In most areas of the U.S. economy, the past few years have been challenging, with skyrocketing unemployment, a spate of individual and corporate bankruptcies, and government entities facing severe budget woes. In short, discretionary income has been relatively scarce, and the competition for those dollars has become fierce.

Such a rough economic environment could have been devastating for the mobile-communications industry as recently as 15 years ago, when cell phones largely were viewed as luxuries and the Internet still was being perceived by many Old Media leaders as a fad that would soon run its course. If fiscal realities forced a choice between a reliable landline telephone and the spotty coverage and service of first-generation cellular offerings, most people at the time would have dropped the mobile alternative.

Of course, the reverse is true today. Mobile communication is valued more than ever, as studies indicate that 25% of all Americans have dropped their landlines in favor of cellular service, while the penetration rate for such devices in the U.S. has exceeded 90%, according to Dave Miller, a spokesman for Cellular South, a regional cellular carrier based in Mississippi.

“We went from being a novelty to a necessity,” Miller said.

Furthermore, an explosion in mobile data usage has created more network traffic than ever before — and most experts believe that the demand for data will continue to increase for several more years.

As usage increases, so does the need for more cell sites, whether they are standalone cellular towers or similar equipment housed in or atop a building. Fourth-generation technologies such as Long-Term Evolution, or LTE, place an even greater premium on smaller cells in network architectures to meet users’ coverage and performance demands — which puts carriers and independent owners of cell sites/towers in an envious position.

“We have a [minimal] amount of churn, maybe 1%,” said Mark DeRussy, director of capital markets for SBA Communications, an independent owner/operator of cell sites and wireless towers. “We’re very fortunate.”

Making designed sites a reality

Indeed, the present and future of companies owning wireless towers appears to be bright, as the demand for cell sites appears to be outpacing the supply, in part because it has become increasingly difficult and time consuming to get sites approved throughout the country. While citizens typically want cellular coverage, many do not want cell sites — whether they are standalone towers or antennas located on existing structures such as large buildings or water towers — in locations where they can detract from the local scenery.

“There’s very much a NIMBY — not in my back yard — attitude,” DeRussy said. “So the amount of time it takes to get something through the zoning process takes a little bit longer each year and the resistance is not going away.

“You definitely are going to get opposition, because it’s going to end up in somebody’s back yard, so there’s going to be resistance in any situation.”

And that resistance typically results in additional time before a site location is approved. In California — traditionally one of the tougher states in which to erect a tower — the process can be very lengthy, said mobile wireless consultant Andrew Seybold.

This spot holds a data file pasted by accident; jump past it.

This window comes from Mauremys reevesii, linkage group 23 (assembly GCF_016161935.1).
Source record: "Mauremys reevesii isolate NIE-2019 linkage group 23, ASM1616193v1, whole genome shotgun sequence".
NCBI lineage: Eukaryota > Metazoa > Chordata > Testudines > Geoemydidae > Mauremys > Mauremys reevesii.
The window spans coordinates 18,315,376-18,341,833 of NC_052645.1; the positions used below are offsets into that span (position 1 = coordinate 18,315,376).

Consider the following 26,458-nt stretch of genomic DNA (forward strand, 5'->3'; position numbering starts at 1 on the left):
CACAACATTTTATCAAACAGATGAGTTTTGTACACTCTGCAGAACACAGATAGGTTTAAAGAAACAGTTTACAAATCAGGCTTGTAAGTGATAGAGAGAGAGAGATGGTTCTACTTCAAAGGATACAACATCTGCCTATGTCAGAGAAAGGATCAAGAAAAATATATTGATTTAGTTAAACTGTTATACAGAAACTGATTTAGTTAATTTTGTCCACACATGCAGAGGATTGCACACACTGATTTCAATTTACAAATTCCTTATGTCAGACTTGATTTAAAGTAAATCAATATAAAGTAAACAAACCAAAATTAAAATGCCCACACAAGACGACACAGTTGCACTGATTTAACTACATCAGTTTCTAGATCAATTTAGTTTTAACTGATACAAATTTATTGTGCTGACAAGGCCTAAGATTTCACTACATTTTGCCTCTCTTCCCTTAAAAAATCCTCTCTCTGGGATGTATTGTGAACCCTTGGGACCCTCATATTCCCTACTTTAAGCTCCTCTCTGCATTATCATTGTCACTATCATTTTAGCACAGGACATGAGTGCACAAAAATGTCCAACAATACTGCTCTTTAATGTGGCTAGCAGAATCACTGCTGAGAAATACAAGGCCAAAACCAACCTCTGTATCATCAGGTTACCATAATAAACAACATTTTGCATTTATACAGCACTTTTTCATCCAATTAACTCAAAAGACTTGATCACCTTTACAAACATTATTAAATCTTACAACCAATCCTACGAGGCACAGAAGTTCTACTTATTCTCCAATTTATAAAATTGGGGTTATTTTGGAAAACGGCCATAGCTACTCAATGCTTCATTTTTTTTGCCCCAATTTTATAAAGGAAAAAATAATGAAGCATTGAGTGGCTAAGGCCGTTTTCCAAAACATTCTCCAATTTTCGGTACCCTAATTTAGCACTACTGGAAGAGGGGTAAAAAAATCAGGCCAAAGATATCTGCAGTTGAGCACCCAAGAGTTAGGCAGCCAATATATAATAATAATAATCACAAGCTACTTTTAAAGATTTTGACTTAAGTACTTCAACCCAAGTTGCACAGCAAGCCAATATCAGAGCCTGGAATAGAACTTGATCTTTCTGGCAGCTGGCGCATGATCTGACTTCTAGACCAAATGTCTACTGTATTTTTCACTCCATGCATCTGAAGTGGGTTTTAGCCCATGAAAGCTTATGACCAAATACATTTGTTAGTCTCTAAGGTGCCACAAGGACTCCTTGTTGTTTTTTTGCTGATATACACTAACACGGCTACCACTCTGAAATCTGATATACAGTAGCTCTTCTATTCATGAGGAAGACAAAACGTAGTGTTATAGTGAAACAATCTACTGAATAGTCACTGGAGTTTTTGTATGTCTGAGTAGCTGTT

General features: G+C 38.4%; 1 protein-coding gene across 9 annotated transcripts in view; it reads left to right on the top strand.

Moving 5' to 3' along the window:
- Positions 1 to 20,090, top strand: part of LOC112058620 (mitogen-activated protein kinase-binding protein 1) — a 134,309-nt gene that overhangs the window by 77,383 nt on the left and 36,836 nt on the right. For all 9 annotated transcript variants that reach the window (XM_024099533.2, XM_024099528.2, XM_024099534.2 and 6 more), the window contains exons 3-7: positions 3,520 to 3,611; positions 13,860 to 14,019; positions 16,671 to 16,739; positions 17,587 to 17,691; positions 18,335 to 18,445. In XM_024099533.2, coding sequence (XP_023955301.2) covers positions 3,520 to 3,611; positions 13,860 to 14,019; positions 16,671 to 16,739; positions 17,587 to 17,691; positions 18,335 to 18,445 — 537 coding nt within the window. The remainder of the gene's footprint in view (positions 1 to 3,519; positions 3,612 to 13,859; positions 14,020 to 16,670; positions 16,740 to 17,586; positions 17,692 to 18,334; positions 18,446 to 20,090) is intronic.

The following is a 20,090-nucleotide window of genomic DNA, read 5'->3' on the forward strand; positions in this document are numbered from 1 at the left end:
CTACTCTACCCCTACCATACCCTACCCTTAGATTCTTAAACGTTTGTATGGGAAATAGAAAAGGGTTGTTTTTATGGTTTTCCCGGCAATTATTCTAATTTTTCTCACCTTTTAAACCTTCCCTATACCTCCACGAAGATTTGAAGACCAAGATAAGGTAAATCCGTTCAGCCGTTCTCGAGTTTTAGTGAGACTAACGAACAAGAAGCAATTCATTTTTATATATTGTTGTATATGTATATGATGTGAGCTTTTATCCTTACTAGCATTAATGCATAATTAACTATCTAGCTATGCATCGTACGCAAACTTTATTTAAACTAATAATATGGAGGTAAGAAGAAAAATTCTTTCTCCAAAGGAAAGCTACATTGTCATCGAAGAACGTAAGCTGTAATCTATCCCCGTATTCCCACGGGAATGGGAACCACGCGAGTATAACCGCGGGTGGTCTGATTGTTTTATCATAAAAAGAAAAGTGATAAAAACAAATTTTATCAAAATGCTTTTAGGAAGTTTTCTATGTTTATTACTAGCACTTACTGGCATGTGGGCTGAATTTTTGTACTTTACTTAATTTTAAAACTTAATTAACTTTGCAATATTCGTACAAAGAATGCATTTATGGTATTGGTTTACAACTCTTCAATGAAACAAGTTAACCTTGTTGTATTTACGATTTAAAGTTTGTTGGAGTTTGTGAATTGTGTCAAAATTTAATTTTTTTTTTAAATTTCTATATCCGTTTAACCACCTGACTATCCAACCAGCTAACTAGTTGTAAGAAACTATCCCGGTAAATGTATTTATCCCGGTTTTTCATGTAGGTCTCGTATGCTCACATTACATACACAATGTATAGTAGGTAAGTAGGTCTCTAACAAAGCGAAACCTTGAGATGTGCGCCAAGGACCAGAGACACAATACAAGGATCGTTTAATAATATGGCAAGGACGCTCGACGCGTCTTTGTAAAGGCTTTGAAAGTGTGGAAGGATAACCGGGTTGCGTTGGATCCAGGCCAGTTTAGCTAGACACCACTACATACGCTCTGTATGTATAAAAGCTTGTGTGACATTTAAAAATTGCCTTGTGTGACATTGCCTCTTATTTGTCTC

“Now, in Santa Barbara County, the average time to construct a cell site — because of neighbor complaints and everything else — is somewhere around two years,” Seybold said. He noted that the process was even longer in the past, before federal laws that established “shot clocks,” which require governments to make decisions in a timely manner, were enacted to prevent indefinite delays. “There are hearings, and there are people who show up at the hearings who are concerned about aesthetics, they’re concerned about the size of the tower, what it looks like and everything else,” Seybold said.

“So the process can drag on for several hearings,” he continued. “After one hearing, the planning commission might say to the vendor, ‘You need to go back and do some more planting of greens and stuff around the area,’ or ‘Can you lower the tower by 20 feet?’ or whatever. Then they come back a month later with a new plan and then it drags on [some more], and then finally there’s a ruling by the planning commission.”

Typically, the process in California begins with an architectural review board before the matter reaches a planning commission, Seybold said. With each tweak required by the local government, the entity seeking permission to establish the cell site — a carrier or an independent tower company — must do additional engineering and design work. In addition, attorneys that charge hundreds of dollars per hour have to be paid, whether they are making a case for the adoption of the cell site or simply sitting in the audience during an extended meeting, waiting for their item to be reached on the agenda.

“It drags on and on and on,” Seybold said. “And a lot of these [government bodies] are hesitant about approving something without the city tweaking it a little bit, because they figure that’s their purview. So, by the time you’ve done this, you’ve run up — with the attorneys and everything else — a fair amount of cost.”

Of course, the costs are not limited to the approval process. Building a new tower site typically costs about $250,000, while locating a site on an existing building or other structure can require as much as $200,000, because of complications regarding the location of antennas, base-station equipment and other items, which must be done in a manner that is satisfactory to the landlord, Seybold said.

Once a site is approved and constructed, collocating additional antennas and equipment usually is an easier process than trying to build an entirely new tower, but it still can take six months in California and success is not guaranteed, Seybold said.

“People complain about the number of antennas,” he said. “There’s one site here where people count the number of antennas on the tower and, if there’s a new antenna on there, they complain about it.

“AT&T has a site very close to me where they wanted to increase the size of their dishes for their microwave backhaul, and it got turned down because the residents fought it. California’s unusual, but it’s not all that unusual.”